Category Archives: Politics

Boehner’s Pork

If you are arguing with your friends about how John Boehner doesn’t wield much power, here’s some ammunition. When the Republican’s took control of the House of Representatives last year, Speaker Boehner said he would put an end to all earmarks. Well, guess what? Lawmakers found a loophole for their own rule.

Instead of directly asking money from a committee, the committee members have set aside money for lawmakers where they can request money to be allocated for their district. Walter Pincus reported that the House Armed Services Committee reserved one billion dollars (that’s twenty zeros) for what has been dubbed the Mission Force Enhancement Fund (MFEF). In this Fund, members of Congress could request money for projects in their districts through the appropriate federal agency within the Defense Department. Ironically, or maybe not, even before the bill could be passed half of the money within MFEF was already allocated for members who sit on the House Armed Services Committee.

This proves two things. First, Speaker Boehner can’t handle his job. You don’t run on reducing the deficit and the size of government, then allow your members to spite you on those very issues. In the 90’s Tom Delay threatened to remove members of his own caucus of their chairmanship if he didn’t like what they were doing. If Boehner had the same control like The Hammer once did, the Committee chairs would be afraid of applying this run around.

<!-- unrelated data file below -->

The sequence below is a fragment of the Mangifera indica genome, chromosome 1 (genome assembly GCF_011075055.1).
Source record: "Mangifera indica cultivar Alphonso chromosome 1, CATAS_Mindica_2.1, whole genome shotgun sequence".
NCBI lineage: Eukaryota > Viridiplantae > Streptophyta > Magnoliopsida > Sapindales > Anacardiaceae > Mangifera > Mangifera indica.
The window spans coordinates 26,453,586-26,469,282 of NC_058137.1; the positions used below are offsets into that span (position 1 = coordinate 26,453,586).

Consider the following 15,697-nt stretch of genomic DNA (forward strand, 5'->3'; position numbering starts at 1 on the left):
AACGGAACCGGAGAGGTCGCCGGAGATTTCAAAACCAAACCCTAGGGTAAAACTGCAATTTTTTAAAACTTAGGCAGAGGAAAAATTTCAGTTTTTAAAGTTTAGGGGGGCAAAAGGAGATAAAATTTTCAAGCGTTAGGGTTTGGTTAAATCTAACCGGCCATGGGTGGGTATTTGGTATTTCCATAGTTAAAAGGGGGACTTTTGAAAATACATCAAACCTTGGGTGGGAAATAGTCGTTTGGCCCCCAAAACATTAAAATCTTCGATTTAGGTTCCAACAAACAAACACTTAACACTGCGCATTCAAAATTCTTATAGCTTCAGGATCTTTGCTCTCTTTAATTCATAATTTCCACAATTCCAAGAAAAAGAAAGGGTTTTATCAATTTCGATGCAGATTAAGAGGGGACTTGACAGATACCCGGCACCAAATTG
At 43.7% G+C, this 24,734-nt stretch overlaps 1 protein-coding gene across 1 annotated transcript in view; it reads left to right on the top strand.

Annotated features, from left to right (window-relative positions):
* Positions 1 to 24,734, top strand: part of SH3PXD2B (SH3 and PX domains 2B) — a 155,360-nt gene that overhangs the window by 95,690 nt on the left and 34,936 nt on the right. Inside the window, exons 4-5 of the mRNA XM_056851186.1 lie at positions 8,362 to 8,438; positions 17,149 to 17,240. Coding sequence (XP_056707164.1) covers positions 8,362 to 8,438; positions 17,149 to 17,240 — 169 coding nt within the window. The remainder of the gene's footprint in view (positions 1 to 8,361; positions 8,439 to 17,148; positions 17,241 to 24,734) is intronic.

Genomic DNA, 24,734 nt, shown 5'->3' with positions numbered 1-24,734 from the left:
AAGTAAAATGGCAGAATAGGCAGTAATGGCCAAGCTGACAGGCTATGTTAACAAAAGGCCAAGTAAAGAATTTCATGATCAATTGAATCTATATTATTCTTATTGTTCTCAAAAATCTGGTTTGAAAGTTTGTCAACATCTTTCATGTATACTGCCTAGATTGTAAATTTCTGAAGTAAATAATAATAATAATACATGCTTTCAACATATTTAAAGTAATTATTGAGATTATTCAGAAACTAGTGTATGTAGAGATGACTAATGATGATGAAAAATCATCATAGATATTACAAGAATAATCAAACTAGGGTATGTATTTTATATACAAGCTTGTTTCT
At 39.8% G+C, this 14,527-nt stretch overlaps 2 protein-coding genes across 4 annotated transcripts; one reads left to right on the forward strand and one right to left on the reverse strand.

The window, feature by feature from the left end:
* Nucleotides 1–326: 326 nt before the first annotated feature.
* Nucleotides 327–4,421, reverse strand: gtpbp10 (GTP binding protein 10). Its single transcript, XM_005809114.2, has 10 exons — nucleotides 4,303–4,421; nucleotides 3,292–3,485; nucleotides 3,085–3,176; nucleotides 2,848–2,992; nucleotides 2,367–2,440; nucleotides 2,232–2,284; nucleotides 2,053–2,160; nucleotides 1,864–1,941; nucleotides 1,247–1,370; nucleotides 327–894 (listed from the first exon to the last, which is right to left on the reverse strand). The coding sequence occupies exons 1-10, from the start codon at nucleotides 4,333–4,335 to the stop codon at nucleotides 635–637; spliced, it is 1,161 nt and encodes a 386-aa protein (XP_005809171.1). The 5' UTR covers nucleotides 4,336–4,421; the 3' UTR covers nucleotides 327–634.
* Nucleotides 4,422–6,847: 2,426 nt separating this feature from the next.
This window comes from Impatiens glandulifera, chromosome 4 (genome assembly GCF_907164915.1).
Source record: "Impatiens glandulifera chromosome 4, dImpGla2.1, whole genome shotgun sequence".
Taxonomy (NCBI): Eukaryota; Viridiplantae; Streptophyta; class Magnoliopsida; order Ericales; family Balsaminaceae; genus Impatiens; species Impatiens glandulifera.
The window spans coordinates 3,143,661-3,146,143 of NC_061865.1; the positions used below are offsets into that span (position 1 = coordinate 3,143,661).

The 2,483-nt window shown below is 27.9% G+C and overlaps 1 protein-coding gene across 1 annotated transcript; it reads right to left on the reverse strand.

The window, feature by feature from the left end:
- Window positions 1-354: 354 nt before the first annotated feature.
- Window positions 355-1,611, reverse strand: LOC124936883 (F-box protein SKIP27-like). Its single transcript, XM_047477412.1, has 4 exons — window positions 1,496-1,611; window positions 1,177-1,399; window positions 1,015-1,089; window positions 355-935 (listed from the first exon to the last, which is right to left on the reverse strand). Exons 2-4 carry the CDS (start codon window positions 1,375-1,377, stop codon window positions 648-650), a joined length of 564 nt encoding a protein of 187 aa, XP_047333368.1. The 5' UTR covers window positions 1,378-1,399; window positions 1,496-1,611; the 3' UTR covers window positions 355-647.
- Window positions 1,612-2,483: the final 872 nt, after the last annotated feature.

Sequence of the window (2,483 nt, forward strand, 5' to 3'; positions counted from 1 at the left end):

Second, the Tea Party doesn’t have as much influence as they like to believe. If members really cared about reducing the deficit and America’s debt, they wouldn’t take place in this practice. Instead, Freshman members like Congressman Joe Heck walk a tight line between getting the funds their district needs, and making sure they don’t get a primary challenge for doing so. Congressman Heck, who is a member of the Armed Services Committee, realizes if a terrorist attack does occur in the high tourist area of Las Vegas, it could be detrimental to the local economy. As someone who recently went there for the first time (I broke even), and wouldn’t mind going back one day, I would like to know that I’m safe doing so. Also, as a tourist attraction for people and businesses around the world, you could give a good argument for why terrorists would want to attack the city.

If the Tea Party really had a major influence over what the Republicans were doing, these funds never would have been created. They only represent a tiny proportion of conservative Americans, and the GOP knows they can’t retain their majority by exclusively pandering to them. The current speaker hasn’t figured out how to handle either of these issues, and instead has let his caucus take votes that he knew would hurt them at the polls leading to its recent defeat in NY26.